What I Miss About Old Computers (Part 3: Macintosh)
Few words feel as stuck in time as the word Macintosh. Of course “Mac” was used to refer to these Apple machines even back in the 90’s before Macs were just Macs. But it’s actually against the law to call any contemporary Mac… a Macintosh.
I never owned a Macintosh. In my youth, everything was black and white. Nintendo was better than Sega. Chevy was better than Ford. And PCs were way better than Macs. But of course we all used them still. Because they were the defacto computer to be used in education. From sixth grade until I graduated, there was at least one Macintosh in every classroom.
Oh! But before that… I should probably talk about my first Macintosh experience.
My friend Paul’s dad had a Macintosh… I think Performa something or other. I can’t remember the model. I would have only been like 10 years old at the time. He kept it in his home office and I remember Paul and I hanging out in his Dad’s office, watching music videos on TV while we waited for his dad to finish installing… something. I remember feeling like his dad was just swapping out discs and restarting over and over to keep us from playing on his computer. It was this day that the legendary Macintosh startup chord was burned into my memories.
Never underestimate the determination of 10 year olds, however. Eventually, probably when Paul’s dad was exhausted, we swooped in and got to play some Myst! Talk about the most cryptic and impossible game for small brains… I don’t remember really doing anything other than wandering around the island. The visuals were pretty cool though compared to anything else you could see at the time.
Now, back to school.
In sixth grade, I remember powering through the assignments because if we got done early we could play on the computers. Not really a great way to encourage thorough work probably. But between those assignments I was able to build some pretty epic Sim City 2000 Cities.
These were LCII machines, which looked like the same form factor as the Performa above. I think the LC machines were targeted towards the education market, but I’m not sure. I’m far from a Macintosh expert. The neatest thing to me, was how the games were all installed right on the hard drive. This was something pretty uncommon in my experience, my hard drive at home on the 486 was only 40MB. So only the most basic programs were installed. Nothing as rich and detailed as Sim City 2000.
The time that I was in school was right around the time where “typing” classes were becoming “computer” classes. We spent time learning the proper way to type. Rules I still don’t abide by (screw you right shift key). But we did a lot of exercises then on what was then the Macintosh Classic. The little black and white all in ones that are so iconic and, I admit, adorable.
Most of the teachers used newer Performa all in ones. These are they style of Macintosh I would like to get someday. I always, even then like the aesthetic of the whole computer contained in one piece. These days I think that probably makes working on them, or expanding them a pain in the butt, but I’m not too worried about expansion. And tearing it all apart and getting something working again is one of my passions, so I wouldn’t mind finding one of these, even broken and taking a shot at getting it working again.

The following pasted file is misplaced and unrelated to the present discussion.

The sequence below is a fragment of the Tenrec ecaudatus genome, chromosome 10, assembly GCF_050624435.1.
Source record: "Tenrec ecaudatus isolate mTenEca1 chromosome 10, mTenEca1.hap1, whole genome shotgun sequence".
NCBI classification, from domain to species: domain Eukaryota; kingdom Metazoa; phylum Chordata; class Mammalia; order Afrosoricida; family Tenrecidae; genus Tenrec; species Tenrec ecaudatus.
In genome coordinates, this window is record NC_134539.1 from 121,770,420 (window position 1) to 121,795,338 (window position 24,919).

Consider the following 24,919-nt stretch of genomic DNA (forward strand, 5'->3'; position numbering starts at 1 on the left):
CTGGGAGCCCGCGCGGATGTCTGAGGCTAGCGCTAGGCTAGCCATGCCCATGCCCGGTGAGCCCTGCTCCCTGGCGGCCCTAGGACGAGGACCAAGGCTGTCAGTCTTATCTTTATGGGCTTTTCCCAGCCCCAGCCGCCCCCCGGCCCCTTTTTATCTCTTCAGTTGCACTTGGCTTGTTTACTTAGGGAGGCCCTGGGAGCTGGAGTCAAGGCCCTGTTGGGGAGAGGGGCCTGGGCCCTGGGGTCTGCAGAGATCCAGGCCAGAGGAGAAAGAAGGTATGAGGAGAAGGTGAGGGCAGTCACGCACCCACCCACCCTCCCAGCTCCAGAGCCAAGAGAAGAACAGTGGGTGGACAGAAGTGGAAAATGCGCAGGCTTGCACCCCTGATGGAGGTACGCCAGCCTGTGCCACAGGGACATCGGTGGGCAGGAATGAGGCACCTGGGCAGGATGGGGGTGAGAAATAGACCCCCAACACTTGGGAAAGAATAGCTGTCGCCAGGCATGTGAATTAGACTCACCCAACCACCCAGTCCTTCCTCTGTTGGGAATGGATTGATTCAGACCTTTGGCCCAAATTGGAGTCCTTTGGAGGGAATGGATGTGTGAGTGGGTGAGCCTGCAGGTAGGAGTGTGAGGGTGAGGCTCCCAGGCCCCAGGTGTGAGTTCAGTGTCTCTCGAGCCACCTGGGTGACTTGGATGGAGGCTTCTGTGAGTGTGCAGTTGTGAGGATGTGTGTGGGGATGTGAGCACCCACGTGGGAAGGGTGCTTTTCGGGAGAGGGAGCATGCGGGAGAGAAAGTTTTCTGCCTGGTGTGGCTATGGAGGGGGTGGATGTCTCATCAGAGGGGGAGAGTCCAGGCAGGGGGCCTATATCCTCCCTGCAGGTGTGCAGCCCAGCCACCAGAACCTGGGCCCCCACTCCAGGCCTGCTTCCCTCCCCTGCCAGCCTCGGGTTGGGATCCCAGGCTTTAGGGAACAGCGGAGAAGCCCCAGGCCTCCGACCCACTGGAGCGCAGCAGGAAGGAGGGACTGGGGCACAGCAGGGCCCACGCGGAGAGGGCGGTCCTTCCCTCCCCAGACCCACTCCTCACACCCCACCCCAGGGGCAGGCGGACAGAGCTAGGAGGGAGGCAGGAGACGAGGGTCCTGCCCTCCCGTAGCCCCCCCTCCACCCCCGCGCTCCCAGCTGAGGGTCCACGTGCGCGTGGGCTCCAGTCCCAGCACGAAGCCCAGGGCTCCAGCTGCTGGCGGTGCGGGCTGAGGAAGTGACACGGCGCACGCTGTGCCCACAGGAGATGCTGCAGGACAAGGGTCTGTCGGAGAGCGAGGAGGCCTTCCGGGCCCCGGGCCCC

One of these machines inadvertently taught me a lot about how CRTs work… we were playing with some magnets one time in class. My friend Walter and I noticed that if we got the magnet near the screen we could distort the image. Well these were pretty strong magnets and one of us, I can’t remember who, put the magnet right on the screen. When we pulled it back, there was a permanently dark and distorted spot that stayed on the screen. We tried everything to make it go away, but we damaged it permanently. I think over time it slowly got better, but our poor teacher had to deal with that until she got a new computer. I still feel bad about that over 20 years later.
We were kinda turds back then. At one point, one of the teachers removed all the games off the computers. Well we copied them to floppies from other machines. Put them back on the hard drives, buried them in obscure folders, and renamed the executables backwards. We got good at looking up “pobeeb” and “mortselam” for some quick fun when the teacher wasn’t looking.
I remember only one Macintosh in school that had a CD caddy drive. These kinda blew my mind even back then. CDs were still new and cool, but I also was pretty used to seeing tray loaded CD drives on everything from stereos to computers. So the caddy was pretty interesting. You’d stick your CD-ROM inside a jewel case sized caddy with a little sliding metal strip. Push that into the external drive, and viola! You were in the future!
Towards the very end of my time in high school the iMacs hit the scene. Apple took pretty much everything to the candy colored scheme. From the all in one iMacs, to the Power Mac G3s tower and the iBooks. I thought they were pretty cool at the time. And I still would like to have one to remember them by. But if I had to choose, I really enjoy that classic 90’s off white style of the LC and Performa computers.
After high school, I never ran across Apple too often. I did always enjoy their design, but as a college kid working at Arby’s, they were definitely way out of my price range. I’ve thought about going back and picking up a decade old Macbook or something like that, but before that, I think I’d really rather dive into some of that pre-2000 hardware and relive some of those After Dark screen savers and filling up that trash bin.